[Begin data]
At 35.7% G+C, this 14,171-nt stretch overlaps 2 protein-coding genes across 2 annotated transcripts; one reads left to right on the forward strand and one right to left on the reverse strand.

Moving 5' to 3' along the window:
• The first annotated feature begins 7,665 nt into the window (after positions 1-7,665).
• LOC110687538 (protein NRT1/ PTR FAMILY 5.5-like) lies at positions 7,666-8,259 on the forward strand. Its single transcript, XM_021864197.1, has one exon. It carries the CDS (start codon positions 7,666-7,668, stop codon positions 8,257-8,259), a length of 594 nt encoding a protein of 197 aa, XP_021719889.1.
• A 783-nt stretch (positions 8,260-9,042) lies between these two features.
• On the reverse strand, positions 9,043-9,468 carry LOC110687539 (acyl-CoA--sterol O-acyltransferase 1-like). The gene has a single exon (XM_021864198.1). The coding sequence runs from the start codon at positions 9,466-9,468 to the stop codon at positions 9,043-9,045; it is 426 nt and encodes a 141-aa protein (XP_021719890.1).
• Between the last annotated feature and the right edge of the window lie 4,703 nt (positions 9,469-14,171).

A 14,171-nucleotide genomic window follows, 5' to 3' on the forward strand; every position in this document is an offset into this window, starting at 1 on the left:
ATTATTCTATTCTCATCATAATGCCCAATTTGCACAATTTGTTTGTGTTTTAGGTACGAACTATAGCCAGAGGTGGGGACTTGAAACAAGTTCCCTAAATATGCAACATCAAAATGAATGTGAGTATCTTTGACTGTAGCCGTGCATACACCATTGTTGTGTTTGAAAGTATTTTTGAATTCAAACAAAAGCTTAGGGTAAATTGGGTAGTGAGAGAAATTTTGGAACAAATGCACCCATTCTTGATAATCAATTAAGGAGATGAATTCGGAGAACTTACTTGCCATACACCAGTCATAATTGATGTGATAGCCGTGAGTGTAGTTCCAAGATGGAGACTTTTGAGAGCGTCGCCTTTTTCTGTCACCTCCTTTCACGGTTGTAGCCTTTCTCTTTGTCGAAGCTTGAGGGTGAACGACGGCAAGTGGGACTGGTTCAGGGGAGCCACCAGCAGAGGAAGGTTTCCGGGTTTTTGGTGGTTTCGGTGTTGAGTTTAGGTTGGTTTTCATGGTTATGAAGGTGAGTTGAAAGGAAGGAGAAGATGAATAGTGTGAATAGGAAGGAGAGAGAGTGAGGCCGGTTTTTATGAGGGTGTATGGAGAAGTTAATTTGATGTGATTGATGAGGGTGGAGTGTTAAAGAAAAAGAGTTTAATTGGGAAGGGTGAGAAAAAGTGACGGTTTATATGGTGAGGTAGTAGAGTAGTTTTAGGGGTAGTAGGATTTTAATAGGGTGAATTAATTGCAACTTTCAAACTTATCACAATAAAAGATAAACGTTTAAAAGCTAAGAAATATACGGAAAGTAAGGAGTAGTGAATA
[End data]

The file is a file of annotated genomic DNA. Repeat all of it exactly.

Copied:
At 35.7% G+C, this 14,171-nt stretch overlaps 2 protein-coding genes across 2 annotated transcripts; one reads left to right on the forward strand and one right to left on the reverse strand.

Moving 5' to 3' along the window:
• The first annotated feature begins 7,665 nt into the window (after positions 1-7,665).
• LOC110687538 (protein NRT1/ PTR FAMILY 5.5-like) lies at positions 7,666-8,259 on the forward strand. Its single transcript, XM_021864197.1, has one exon. It carries the CDS (start codon positions 7,666-7,668, stop codon positions 8,257-8,259), a length of 594 nt encoding a protein of 197 aa, XP_021719889.1.
• A 783-nt stretch (positions 8,260-9,042) lies between these two features.
• On the reverse strand, positions 9,043-9,468 carry LOC110687539 (acyl-CoA--sterol O-acyltransferase 1-like). The gene has a single exon (XM_021864198.1). The coding sequence runs from the start codon at positions 9,466-9,468 to the stop codon at positions 9,043-9,045; it is 426 nt and encodes a 141-aa protein (XP_021719890.1).
• Between the last annotated feature and the right edge of the window lie 4,703 nt (positions 9,469-14,171).

A 14,171-nucleotide genomic window follows, 5' to 3' on the forward strand; every position in this document is an offset into this window, starting at 1 on the left:
ATTATTCTATTCTCATCATAATGCCCAATTTGCACAATTTGTTTGTGTTTTAGGTACGAACTATAGCCAGAGGTGGGGACTTGAAACAAGTTCCCTAAATATGCAACATCAAAATGAATGTGAGTATCTTTGACTGTAGCCGTGCATACACCATTGTTGTGTTTGAAAGTATTTTTGAATTCAAACAAAAGCTTAGGGTAAATTGGGTAGTGAGAGAAATTTTGGAACAAATGCACCCATTCTTGATAATCAATTAAGGAGATGAATTCGGAGAACTTACTTGCCATACACCAGTCATAATTGATGTGATAGCCGTGAGTGTAGTTCCAAGATGGAGACTTTTGAGAGCGTCGCCTTTTTCTGTCACCTCCTTTCACGGTTGTAGCCTTTCTCTTTGTCGAAGCTTGAGGGTGAACGACGGCAAGTGGGACTGGTTCAGGGGAGCCACCAGCAGAGGAAGGTTTCCGGGTTTTTGGTGGTTTCGGTGTTGAGTTTAGGTTGGTTTTCATGGTTATGAAGGTGAGTTGAAAGGAAGGAGAAGATGAATAGTGTGAATAGGAAGGAGAGAGAGTGAGGCCGGTTTTTATGAGGGTGTATGGAGAAGTTAATTTGATGTGATTGATGAGGGTGGAGTGTTAAAGAAAAAGAGTTTAATTGGGAAGGGTGAGAAAAAGTGACGGTTTATATGGTGAGGTAGTAGAGTAGTTTTAGGGGTAGTAGGATTTTAATAGGGTGAATTAATTGCAACTTTCAAACTTATCACAATAAAAGATAAACGTTTAAAAGCTAAGAAATATACGGAAAGTAAGGAGTAGTGAATA